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After an agonizing five-year wait, the US announced the initial results of its landmine policy review on June 27, the final day of the Mine Ban Treaty’s Third Review Conference in Mozambique.

Questions and Answers paper issued this week by Human Rights Watch unpacks the three new elements of the new policy, namely:

  • An immediate ban on US production or acquisition of antipersonnel landmines;
  • A new Defense Department study of alternatives and of the impact of making no further use of antipersonnel mines; and
  • A promise that the US is “diligently” pursuing solutions that “ultimately” will allow the US to accede to the Mine Ban Treaty, or—as the US prefers to call it—the “Ottawa Convention.”

The policy is an important acknowledgement that the Mine Ban Treaty provides the best framework for eradicating antipersonnel mines. For the US Campaign to Ban Landmines—the coalition of non-governmental organizations that is chaired by Human Rights Watch—the policy is a step in the right direction, but falls far short of what is needed to ensure that landmines are never used again. Senator Patrick Leahy, the leading congressional proponent of the Mine Ban Treaty, described the new production ban as “incremental” but “significant” because it “finally makes official policy what has been informal fact for a decade and a half.”

The US has not produced antipersonnel mines since 1997, and budget documents indicate no plans to produce them in the future.

As part of the announcement, the Pentagon disclosed that the US has an “active stockpile of just over 3 million anti-personnel mines.” The pledge to no longer produce or otherwise acquire antipersonnel mines includes a specific commitment not to replace mines “as they expire in the coming years.” This raises the question of when that will be as the policy precludes the US from extending or modifying the existing stockpile.

In response to a journalist’s question about the shelf-life of the existing antipersonnel mines, a Defense Department spokesperson said, “We anticipate that they will start to decline in their ability to be used about — starting in about 10 years. And in 10 years after that, they’ll be completely unusable.”

The US reserves the right to use its stockpiled antipersonnel mines anywhere in the world until then.

Since January 1, 2011, under the terms of a Bush administration policy review, the US has been permitted to use only antipersonnel mines that self-destruct and self-deactivate. These are remotely-delivered mines, scattered over wide areas by aircraft, artillery, or rockets, and equipped with a self-destruct feature designed to blow the mine up after a pre-set period of time. The treaty also bans these mines because of the dangers they pose to civilians.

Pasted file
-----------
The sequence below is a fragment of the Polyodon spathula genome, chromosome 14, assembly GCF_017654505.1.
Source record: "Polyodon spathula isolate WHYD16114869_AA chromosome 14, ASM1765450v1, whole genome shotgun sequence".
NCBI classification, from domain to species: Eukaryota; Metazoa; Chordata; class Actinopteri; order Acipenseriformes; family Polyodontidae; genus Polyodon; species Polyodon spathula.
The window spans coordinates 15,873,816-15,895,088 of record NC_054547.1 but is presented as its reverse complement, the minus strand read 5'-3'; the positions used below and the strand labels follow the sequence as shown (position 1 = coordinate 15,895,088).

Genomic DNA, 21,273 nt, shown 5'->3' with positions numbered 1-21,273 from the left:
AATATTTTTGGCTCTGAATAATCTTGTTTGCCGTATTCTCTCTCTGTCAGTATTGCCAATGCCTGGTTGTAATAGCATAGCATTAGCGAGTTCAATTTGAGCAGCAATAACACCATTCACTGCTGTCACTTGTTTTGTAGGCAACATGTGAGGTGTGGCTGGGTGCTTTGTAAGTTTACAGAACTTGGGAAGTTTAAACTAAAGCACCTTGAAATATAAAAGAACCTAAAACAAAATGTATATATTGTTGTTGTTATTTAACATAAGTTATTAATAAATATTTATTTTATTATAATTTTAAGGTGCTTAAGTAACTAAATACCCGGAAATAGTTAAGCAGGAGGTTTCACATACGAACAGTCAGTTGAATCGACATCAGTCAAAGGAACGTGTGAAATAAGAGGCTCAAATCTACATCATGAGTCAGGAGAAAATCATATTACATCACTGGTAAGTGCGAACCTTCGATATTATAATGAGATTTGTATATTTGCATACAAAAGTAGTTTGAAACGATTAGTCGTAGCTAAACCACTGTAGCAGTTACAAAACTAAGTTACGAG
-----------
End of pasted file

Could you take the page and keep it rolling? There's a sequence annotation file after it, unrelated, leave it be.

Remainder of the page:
Despite having the option, the US has not seen a need to use antipersonnel mines of any kind for more than two decades. With one exception: As part of the policy announcement, the US revealed that since 1991 it has used “a single munition in Afghanistan in 2002.”

While affirming support for the new policy, the Office of the Chairman of the Joint Chiefs of Staff said that landmines remain “a valuable tool in the arsenal of the United States,” noting that the new policy “protects current capabilities while we work towards a reliable and effective substitute.”

Concerns regarding the possible need for the US to use antipersonnel mines in the event of an invasion by North Korea emerged over the course of the review. To overcome them, the new policy has tasked the Defense Department with conducting “a high fidelity modeling and simulation effort to ascertain how to mitigate the risks associated with the loss of anti-personnel landmines.”

The cost of yet another study has to be questioned as over the past 20 years, the US has spent more than $1 billion on systems that could be considered alternatives. During this time it has fought a wide range of conflicts, both high- and low-intensity in a variety of environments, and has demonstrated that it can employ alternative strategies, tactics, and weaponry without having to resort to antipersonnel mines.

The US military has refrained from using antipersonnel mines in part because the broadly ratified Mine Ban Treaty has stigmatized these weapons. Most US allies are among the 161 states that are party to the treaty, and the prohibition on assistance with activities banned by the treaty has likely contributed to the lack of US use of these weapons.

The White House press secretary said the new policy signals “our clear aspiration to eventually accede to the Ottawa Convention” and described this as “a notable adjustment of U.S. policy.”

Under President Bill Clinton, the US participated in the 1996-1997 Ottawa Process, but did not sign the treaty and instead set the goal of joining in 2006. That objective was abandoned in 2004, when the George W. Bush administration announced a policy that rejected both the treaty and the goal of the US ever joining.

So the new policy by the Obama administration once again sets the goal of US accession, but without saying when that might happen. US officials have described the policy announced on June 27 is an interim or initial announcement that does not represent the final outcome of the review that began in 2009.

That final decision should include submitting the Mine Ban Treaty to the Senate for its approval, a ban on the all use of antipersonnel mines, and accelerated destruction of all US stocks. Watch this space.

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